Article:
Will Buckingham writes thinkBuddha, my favorite blog. Finding Our Sea-Legs: Ethics, Experience and the Ocean of Stories is his first book of “Buddhish” ethical philosophy. It is a remarkable and important work.
The book is unconventional in form: written in colloquial English with little jargon. It tells many stories: about talking fish, million-year-old princesses, and the need to lower your mast as you near the horizon, lest your boat get stuck between the sky and the sea.
Finding our Sea-Legs is also unconventional in content. It is one of very few books about a key problem in contemporary philosophy: the tension between the urgency of ethics and their inherent ambiguity.
Buckingham is, approximately, a Buddhist, and I find the book infused with Buddhist sensibility. However, it rarely makes any explicit reference to Buddhism. Its reference point is 20th Century Continental philosophy, although it does not require previous knowledge of that tradition. (Buckingham mainly rejects its conclusions, which makes me wonder why he discusses it at all. Perhaps his editors required him to sound a bit like a conventional philosopher.)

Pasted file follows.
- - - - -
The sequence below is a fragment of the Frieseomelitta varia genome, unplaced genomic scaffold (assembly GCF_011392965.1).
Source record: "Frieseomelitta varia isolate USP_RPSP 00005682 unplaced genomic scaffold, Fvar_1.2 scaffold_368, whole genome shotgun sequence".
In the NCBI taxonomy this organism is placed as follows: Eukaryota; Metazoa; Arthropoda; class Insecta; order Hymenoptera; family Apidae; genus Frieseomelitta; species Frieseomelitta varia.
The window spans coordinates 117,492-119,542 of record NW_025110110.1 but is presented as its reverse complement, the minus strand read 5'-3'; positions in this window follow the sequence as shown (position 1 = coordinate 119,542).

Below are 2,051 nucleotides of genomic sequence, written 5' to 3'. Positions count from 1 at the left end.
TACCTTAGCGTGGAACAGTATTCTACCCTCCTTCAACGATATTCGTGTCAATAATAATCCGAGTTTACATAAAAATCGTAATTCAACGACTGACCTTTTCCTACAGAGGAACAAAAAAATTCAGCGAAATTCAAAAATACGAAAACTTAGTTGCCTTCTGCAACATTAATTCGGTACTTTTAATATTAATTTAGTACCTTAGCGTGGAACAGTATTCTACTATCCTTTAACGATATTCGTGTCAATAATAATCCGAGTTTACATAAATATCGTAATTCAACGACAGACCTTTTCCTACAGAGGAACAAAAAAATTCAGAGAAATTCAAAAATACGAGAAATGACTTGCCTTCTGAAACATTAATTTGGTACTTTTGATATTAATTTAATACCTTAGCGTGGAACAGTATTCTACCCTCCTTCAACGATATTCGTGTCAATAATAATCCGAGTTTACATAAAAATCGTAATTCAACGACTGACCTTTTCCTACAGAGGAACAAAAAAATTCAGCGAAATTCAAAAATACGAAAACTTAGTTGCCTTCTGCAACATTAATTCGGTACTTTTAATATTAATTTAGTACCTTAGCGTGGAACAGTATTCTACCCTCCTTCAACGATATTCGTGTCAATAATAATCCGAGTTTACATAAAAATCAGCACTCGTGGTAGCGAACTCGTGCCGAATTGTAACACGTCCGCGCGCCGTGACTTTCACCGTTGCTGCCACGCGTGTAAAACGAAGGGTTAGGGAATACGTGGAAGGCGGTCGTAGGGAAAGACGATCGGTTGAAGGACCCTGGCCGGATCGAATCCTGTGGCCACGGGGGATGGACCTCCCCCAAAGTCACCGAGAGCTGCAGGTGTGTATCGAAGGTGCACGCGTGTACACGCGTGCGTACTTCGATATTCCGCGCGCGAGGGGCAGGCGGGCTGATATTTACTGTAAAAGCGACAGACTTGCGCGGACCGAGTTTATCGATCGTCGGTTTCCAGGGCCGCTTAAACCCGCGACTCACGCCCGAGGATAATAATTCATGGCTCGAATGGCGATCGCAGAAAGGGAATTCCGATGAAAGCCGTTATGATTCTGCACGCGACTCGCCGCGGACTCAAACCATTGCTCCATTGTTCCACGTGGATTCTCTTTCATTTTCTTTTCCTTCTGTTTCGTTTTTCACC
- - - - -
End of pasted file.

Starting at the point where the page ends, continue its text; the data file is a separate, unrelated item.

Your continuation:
This is an unconventional review. Rather than discussing the book in its own, Western philosophical terms, I explain why I think it is important in Buddhist terms. To do that, I will draw out what I imagine are its “hidden” Buddhist themes. (This may misrepresent the author’s intent.)
Emptiness and ethics
Emptiness is a central fact of Buddhism. Emptiness may be understood as the fluidity, transience, interweaving, wobbliness, and ambiguity of all things. “All things” include ethics—so ethics are inherently ill-defined. This, no one wants to hear.
Religions and philosophers have almost always said that ethics must have a source and a foundation. There must be one true ethical system, that tells us unambiguously whether any action is right or wrong. There must be a way to know for certain that the system is the right one.
It might be nice if that were so; but it isn’t. There are lots of ways we know it isn’t, that I can’t go into here. The Heart Sutra, if you take it seriously, is reason enough. In the West, the emptiness of ethics has been recognized by philosophers since Nietzsche announced the Death of God—which included the death of any hope for a replacement source of ethical certainty.